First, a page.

Let us teach them well, and never cede this responsibility to anyone else.

Hunter Drew recently released a wonderful new resource called Fatherhood for Modern Times, which is an actionable guide for fathers today. I have been working through it and finding different strategies to implement in each chapter. It is a multimedia guide and includes a video and audio file for each chapter of the book. Check it out!

How I’m Making Our Quarantine Productive and Enjoyable

It seems hard to believe how much the world has changed in the last two weeks.

The Governor of New York has asked New Yorkers to not take part in any non-essential activities, and to stay home and away from other people as much as possible. This means we are effectively quarantined at home, and I’m not dreading the next few weeks. Things could be much worse than being asked to stay home with my family.   

After a crazy past week, things should settle into a routine. The teachers spent last week scrambling to put into place a distance learning plan, so the kids are beginning school remotely again.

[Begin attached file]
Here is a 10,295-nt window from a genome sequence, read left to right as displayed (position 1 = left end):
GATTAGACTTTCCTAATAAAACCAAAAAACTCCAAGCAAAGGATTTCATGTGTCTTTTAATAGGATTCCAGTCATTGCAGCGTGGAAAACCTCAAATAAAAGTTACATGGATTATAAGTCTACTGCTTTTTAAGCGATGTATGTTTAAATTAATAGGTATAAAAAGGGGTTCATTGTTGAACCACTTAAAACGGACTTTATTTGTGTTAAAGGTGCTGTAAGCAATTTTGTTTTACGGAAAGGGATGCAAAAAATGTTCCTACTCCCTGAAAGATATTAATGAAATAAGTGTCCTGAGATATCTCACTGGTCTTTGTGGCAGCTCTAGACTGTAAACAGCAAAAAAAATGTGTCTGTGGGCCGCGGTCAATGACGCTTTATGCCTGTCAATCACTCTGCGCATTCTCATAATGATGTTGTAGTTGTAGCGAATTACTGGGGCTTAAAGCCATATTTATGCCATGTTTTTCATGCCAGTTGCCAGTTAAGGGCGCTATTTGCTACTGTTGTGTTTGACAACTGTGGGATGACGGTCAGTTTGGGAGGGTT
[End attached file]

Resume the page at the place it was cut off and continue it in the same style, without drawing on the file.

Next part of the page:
I’m determined to use this time wisely and productively.

There is no way I will ever be a Netflix and Chill kind of guy, and I have to ask my wife or my daughter how to even turn on the TV.

Here are ten things I’m doing during this unexpected time home:

Write at a minimum 2000 words a day. I’m working on a few different projects, and this will provide me the opportunity to spend more time writing.

Work on a new language. I’m currently working through Pimsleur Spanish. I’m on Day 3 and enjoying the way the material is presented. It’s time to learn a new language! Thanks to those who voted on my Twitter poll and helped me choose Spanish.

Reading Classics I haven’t yet read. I’m currently reading Mary Shelley’s Frankenstein. Next up is Orwell’s 1984. While I have read 1984 in the past, it was many years ago and, besides, I think it’s a lot more relevant now than it was a few weeks ago.